New Fox News piece: Class Warfare May Make Good Politics But Is It Fair to the American Taxpayer?

My newest piece starts this way:

With the Senate passing the new tax bill today and the House soon to follow, many liberals are up in arms about not increasing the income tax rates for higher income individuals. According to Democrats, these are the wealthy... the rich... the millionaires and billionaires. And it is only fair that people who earn more should pay more in taxes, right?
The call for increasing tax rates on the highest income individuals is repeated over and over. "I think the people that benefit most should pay most. That's always been my position -- not for class warfare reasons; for reasons of fairness in rebuilding the middle class in America," former President Clinton told the White House press corps last Friday.
Senator Bernie Sanders from Vermont called it "a moral outrage" that income tax rates weren't being raised on individuals making more than $200,000 per year. Senators Mary Landrieu (D-LA) and Sherrod Brown (D-OH) joined Sanders in his filibuster last week.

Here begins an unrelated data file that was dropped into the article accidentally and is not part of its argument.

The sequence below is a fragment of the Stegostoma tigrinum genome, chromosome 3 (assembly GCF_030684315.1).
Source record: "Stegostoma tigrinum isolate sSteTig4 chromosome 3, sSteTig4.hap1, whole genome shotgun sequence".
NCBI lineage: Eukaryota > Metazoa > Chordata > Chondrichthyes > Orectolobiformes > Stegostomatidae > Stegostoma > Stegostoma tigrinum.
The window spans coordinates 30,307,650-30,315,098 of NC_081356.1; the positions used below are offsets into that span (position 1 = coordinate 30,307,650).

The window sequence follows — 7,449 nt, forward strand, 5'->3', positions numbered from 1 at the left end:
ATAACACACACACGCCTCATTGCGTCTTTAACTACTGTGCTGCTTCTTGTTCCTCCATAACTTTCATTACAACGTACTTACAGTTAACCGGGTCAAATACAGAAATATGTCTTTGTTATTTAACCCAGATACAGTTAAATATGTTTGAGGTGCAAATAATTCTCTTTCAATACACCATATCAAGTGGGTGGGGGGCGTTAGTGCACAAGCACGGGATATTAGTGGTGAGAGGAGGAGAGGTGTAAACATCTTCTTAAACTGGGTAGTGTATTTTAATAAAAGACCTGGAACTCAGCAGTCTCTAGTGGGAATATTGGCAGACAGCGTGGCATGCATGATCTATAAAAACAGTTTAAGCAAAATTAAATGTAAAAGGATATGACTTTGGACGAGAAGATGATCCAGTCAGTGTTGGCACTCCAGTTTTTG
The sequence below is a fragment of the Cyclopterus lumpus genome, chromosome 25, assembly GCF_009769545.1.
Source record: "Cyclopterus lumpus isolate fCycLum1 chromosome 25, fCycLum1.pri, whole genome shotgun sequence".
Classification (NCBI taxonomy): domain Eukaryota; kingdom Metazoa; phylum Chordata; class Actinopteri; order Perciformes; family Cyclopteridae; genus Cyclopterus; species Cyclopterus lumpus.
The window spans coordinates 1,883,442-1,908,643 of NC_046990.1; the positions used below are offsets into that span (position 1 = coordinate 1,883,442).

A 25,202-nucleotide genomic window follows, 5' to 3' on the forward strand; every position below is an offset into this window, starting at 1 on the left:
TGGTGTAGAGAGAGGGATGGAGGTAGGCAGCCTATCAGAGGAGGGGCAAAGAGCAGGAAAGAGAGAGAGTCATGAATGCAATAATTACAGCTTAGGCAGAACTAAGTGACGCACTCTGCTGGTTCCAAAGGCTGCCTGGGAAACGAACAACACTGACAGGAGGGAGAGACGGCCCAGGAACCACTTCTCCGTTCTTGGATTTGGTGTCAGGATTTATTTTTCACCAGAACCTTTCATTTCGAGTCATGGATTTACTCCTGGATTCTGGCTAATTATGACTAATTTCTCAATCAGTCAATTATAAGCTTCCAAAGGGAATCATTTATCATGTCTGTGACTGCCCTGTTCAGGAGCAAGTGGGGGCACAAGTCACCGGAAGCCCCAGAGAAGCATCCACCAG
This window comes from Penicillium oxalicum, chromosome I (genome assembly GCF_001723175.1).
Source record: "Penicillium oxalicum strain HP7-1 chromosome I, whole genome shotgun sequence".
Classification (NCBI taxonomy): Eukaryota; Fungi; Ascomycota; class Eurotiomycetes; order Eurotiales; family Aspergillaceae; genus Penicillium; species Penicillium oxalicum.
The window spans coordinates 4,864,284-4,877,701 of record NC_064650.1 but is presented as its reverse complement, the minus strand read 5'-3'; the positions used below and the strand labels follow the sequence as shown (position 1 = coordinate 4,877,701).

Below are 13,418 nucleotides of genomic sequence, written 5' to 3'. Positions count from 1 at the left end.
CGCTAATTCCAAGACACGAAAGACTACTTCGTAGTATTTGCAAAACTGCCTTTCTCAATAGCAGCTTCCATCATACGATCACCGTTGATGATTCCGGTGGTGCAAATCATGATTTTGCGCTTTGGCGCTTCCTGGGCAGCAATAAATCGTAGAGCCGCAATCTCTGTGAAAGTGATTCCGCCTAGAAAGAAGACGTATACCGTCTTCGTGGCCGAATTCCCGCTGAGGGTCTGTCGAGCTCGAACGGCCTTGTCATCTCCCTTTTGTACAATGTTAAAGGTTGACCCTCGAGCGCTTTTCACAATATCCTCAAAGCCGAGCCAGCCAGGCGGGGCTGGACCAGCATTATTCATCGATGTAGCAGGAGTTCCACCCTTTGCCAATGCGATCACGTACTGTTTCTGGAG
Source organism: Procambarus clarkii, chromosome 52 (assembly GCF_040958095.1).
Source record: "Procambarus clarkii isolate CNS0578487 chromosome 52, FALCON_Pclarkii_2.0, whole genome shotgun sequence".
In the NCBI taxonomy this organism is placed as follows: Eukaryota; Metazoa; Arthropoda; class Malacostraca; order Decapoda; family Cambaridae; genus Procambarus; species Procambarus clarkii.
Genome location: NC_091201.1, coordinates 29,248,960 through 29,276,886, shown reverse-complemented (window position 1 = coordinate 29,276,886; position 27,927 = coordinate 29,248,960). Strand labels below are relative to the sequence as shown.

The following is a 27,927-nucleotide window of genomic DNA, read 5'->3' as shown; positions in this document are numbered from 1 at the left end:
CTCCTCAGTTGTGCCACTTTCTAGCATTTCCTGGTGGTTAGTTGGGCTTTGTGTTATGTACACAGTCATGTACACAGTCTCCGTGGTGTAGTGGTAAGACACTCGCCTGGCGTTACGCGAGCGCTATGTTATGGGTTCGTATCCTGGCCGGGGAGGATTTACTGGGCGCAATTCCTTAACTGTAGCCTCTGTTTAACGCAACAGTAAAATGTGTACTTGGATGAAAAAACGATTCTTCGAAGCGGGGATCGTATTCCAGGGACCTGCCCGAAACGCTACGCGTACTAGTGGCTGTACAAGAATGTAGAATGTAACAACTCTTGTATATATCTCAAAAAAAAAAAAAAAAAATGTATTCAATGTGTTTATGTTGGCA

President Obama has spent the last couple of years attacking those who oppose raising taxes on higher income individuals, and he has continued the attacks this week. "Now I think that [not increasing taxes on the rich] is a mistake," Obama told Channel 9 News in Denver. And he continually promises to increase those taxes in two years when the tax agreement ends.
Obviously the current tax rates as well as any changes being discussed by either Democrats or Republicans ensure that higher income individuals pay much more in taxes. Much of the confusion seems to arise simply from people not understanding what percentages really mean. . . .

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Blogger Al B. said...

The term 'class warfare' doesn't do justice to the fact that the upper 2 percent of income earners consist predominantly of small businesses, most of which are sole proprietorships, partnerships, limited liability companies and S-corporations, all of which are taxed at the personal income tax rate, and which account for about 70 percent of the jobs in this country. Raising taxes on small businesses increases their costs, which they pass on to consumers -- us, who then purchase less of their goods and services, thereby decreasing their revenue and hurting their ability to expand and create more jobs.

The problem is that when progressives refer to 'income distribution', they aren't simply using the term in a strictly statistical sense.

12/16/2010 12:45 PM  

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